‘Rock the Vote’ encourages local, national participation

With free hotdogs, loud music and a rock-climbing wall, the Student Government Association (SGA) encouraged involvement in national and local elections with “Rock the Vote” Sept. 15 in front of the Student Union.

SGA president Laura Rashedi was delighted with the turnout. More than 800 students participated, approximately 200 more than last year, according to SGA estimates.

By the end of the three-hour event, more than 200 students had registered to vote.

Five minutes before “Rock the Vote” was scheduled to begin, students streamed out of classrooms and lined up to enjoy the free food and participate in the carnival-like atmosphere.

Besides registering to vote, students were able to cast their ballots for the SGA senate elections and sign up to become members of the University Democrats or University Republicans.

Although freshman Chris Hes was already registered for the November election, he said he attended the event to vote for the SGA senate and support civic involvement among college students.

“I just wanted to be a part of politics on campus,” Hes said.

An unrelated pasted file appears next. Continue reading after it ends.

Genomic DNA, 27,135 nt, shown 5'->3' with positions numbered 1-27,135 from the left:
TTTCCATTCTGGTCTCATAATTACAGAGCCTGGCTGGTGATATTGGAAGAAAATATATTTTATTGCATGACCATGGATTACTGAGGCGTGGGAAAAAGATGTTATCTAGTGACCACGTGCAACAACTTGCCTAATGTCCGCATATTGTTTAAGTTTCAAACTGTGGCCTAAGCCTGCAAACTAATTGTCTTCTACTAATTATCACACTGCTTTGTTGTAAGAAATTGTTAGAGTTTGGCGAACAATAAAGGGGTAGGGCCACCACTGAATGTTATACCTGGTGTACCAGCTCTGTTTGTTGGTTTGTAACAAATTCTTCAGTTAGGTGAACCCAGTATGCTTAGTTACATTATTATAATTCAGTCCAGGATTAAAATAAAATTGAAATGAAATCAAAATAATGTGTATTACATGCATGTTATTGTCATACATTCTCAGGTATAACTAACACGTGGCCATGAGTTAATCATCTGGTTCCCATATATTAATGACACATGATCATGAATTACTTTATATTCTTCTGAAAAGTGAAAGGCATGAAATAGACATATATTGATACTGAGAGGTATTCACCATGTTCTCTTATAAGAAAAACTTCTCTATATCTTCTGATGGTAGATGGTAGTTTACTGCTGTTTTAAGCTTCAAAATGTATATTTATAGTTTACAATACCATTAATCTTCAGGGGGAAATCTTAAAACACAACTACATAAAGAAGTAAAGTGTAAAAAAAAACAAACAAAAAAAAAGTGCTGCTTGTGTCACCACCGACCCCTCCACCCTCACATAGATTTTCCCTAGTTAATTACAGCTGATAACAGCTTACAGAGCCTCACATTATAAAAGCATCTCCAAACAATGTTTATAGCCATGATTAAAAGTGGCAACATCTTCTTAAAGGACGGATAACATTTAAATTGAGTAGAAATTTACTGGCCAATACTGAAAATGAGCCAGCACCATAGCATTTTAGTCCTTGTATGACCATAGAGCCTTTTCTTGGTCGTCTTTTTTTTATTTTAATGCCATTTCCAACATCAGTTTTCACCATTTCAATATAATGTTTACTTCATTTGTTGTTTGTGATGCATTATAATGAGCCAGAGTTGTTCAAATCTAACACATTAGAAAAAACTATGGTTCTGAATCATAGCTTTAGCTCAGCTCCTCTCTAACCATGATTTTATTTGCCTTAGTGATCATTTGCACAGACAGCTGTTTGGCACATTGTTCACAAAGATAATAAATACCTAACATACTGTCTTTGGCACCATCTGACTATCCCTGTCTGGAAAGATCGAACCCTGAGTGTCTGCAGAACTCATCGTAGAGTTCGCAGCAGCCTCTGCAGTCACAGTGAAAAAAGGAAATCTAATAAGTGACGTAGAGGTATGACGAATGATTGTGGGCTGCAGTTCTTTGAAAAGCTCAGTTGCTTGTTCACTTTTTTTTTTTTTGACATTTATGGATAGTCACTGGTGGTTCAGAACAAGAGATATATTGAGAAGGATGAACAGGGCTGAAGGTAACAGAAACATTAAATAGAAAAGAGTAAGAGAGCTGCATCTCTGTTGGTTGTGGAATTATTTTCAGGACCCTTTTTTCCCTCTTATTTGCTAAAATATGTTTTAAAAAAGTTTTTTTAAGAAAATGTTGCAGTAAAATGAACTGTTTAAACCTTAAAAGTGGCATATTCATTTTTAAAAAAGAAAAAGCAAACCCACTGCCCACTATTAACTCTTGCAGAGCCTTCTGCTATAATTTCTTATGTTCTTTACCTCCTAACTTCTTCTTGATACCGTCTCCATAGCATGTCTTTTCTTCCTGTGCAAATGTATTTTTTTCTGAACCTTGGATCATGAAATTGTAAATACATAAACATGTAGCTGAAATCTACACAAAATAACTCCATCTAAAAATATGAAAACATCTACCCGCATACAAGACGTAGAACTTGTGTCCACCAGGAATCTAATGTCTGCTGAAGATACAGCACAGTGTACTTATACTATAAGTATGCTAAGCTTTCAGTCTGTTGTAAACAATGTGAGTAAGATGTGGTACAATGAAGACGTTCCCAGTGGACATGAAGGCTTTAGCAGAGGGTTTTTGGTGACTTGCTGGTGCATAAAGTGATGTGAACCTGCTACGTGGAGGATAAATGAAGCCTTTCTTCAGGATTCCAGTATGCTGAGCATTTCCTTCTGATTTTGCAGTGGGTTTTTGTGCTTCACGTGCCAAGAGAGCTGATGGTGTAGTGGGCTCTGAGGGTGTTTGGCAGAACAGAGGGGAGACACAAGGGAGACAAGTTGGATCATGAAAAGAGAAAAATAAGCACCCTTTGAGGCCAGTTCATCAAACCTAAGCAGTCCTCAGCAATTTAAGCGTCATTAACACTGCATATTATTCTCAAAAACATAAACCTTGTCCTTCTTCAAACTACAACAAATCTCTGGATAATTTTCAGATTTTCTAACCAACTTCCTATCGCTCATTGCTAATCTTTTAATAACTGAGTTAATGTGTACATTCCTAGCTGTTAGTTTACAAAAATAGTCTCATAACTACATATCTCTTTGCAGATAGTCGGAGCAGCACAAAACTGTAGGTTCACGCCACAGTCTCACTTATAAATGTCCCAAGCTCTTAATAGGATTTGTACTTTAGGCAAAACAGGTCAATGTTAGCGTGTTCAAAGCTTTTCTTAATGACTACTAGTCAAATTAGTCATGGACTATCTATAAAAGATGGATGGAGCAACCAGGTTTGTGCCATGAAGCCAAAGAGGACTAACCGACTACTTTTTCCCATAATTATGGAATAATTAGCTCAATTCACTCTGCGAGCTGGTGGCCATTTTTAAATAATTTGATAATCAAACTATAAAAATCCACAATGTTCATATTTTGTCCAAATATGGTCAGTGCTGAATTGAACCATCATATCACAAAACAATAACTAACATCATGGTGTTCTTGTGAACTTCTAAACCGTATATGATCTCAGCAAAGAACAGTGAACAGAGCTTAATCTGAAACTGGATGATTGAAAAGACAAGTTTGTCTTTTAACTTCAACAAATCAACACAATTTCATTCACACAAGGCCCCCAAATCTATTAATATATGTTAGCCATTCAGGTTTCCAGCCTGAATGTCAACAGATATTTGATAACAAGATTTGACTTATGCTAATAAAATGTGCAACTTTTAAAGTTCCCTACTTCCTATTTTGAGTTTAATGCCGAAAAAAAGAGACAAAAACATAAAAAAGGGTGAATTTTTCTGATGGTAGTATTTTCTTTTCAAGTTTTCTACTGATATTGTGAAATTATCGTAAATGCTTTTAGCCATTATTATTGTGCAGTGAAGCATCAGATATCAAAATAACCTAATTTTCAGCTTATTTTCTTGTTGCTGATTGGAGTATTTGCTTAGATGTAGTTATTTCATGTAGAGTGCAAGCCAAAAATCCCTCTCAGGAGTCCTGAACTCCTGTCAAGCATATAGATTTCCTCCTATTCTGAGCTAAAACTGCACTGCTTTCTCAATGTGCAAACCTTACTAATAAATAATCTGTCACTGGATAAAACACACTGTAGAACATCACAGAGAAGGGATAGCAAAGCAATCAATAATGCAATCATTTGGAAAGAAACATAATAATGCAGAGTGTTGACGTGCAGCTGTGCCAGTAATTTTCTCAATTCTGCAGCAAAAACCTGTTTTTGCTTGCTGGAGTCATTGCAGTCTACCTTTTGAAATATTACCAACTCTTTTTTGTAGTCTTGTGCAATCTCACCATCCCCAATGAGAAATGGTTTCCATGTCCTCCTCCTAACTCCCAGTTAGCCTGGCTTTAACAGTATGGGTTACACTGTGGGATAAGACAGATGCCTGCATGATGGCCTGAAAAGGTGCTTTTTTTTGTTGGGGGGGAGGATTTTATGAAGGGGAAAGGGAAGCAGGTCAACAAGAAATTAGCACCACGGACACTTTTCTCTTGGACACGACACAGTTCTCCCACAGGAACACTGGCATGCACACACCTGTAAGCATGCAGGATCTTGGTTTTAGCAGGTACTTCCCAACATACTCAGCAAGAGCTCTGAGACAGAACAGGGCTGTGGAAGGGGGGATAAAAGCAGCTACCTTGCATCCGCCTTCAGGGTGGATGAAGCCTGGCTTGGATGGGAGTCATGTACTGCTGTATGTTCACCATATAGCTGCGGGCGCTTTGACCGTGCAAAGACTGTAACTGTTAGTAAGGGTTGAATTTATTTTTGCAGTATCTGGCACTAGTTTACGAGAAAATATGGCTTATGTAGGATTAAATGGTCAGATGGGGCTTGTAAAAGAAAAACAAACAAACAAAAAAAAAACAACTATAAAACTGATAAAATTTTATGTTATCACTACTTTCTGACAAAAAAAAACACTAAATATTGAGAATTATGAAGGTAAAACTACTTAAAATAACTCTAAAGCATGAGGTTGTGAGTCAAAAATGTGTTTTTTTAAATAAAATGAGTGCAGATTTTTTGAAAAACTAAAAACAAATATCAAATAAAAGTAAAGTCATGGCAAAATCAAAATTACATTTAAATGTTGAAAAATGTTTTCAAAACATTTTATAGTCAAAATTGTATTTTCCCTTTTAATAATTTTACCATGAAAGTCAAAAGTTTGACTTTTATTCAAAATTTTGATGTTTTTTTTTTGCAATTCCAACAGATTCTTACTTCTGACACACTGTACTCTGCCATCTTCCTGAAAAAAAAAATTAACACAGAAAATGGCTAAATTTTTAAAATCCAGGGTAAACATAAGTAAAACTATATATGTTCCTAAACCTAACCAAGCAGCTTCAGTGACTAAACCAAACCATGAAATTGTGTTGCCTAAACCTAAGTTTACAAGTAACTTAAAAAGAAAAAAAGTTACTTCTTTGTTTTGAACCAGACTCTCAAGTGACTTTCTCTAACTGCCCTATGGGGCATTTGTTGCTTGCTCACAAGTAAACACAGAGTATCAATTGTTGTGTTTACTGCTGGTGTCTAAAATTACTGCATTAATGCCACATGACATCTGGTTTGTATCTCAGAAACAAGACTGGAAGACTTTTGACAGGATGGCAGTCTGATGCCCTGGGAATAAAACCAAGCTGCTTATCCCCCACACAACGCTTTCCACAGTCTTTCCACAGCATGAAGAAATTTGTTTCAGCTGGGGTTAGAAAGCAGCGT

According to the U.S. Census Bureau, 50 percent of Americans between the ages of 18 and 24 voted in the 1972 election; 32 percent of the same age demographic voted in the 1996 election.

Some attribute the dwindling political participation of young adults to politicians’ disregard of issues important to college students.

With “Rock the Vote,” SGA hoped to awaken young adults to their potential influence in the upcoming election, Rashedi said.

“It’s absolutely necessary to maintain this political involvement,” senior government & politics major Andres Correa said. “We need to continue to see what we’re seeing (at ‘Rock the Vote’).”

SGA officials expressed hope students will turnout in the same numbers to cast their ballots for the upcoming presidential election – now less than 50 days away – without the lure of a free lunch and a rock-climbing wall.

“There are more than 180,000 students in the UT System right now,” Rashedi said. “They have the potential to affect elections statewide.”

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